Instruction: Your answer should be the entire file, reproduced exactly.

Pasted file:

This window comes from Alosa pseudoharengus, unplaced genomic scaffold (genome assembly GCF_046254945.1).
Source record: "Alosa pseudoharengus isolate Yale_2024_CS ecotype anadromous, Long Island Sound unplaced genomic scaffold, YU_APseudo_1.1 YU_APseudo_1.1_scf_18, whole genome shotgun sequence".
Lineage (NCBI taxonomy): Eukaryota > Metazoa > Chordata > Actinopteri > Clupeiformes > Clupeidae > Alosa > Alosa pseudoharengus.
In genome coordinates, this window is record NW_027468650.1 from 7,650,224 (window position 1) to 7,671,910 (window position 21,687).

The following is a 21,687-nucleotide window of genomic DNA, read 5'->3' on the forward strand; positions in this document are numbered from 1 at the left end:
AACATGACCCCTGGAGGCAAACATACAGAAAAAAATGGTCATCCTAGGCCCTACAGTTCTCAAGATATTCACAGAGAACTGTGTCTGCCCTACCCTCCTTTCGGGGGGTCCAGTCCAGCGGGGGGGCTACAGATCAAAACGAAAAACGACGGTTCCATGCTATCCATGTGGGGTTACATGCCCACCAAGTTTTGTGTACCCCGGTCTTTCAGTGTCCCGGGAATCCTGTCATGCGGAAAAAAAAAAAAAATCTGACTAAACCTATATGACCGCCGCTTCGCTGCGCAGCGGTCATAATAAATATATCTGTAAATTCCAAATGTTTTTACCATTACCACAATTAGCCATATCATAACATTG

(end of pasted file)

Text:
This window comes from Alosa pseudoharengus, unplaced genomic scaffold (genome assembly GCF_046254945.1).
Source record: "Alosa pseudoharengus isolate Yale_2024_CS ecotype anadromous, Long Island Sound unplaced genomic scaffold, YU_APseudo_1.1 YU_APseudo_1.1_scf_18, whole genome shotgun sequence".
Lineage (NCBI taxonomy): Eukaryota > Metazoa > Chordata > Actinopteri > Clupeiformes > Clupeidae > Alosa > Alosa pseudoharengus.
In genome coordinates, this window is record NW_027468650.1 from 7,650,224 (window position 1) to 7,671,910 (window position 21,687).

The following is a 21,687-nucleotide window of genomic DNA, read 5'->3' on the forward strand; positions in this document are numbered from 1 at the left end:
AACATGACCCCTGGAGGCAAACATACAGAAAAAAATGGTCATCCTAGGCCCTACAGTTCTCAAGATATTCACAGAGAACTGTGTCTGCCCTACCCTCCTTTCGGGGGGTCCAGTCCAGCGGGGGGGCTACAGATCAAAACGAAAAACGACGGTTCCATGCTATCCATGTGGGGTTACATGCCCACCAAGTTTTGTGTACCCCGGTCTTTCAGTGTCCCGGGAATCCTGTCATGCGGAAAAAAAAAAAAAATCTGACTAAACCTATATGACCGCCGCTTCGCTGCGCAGCGGTCATAATAAATATATCTGTAAATTCCAAATGTTTTTACCATTACCACAATTAGCCATATCATAACATTG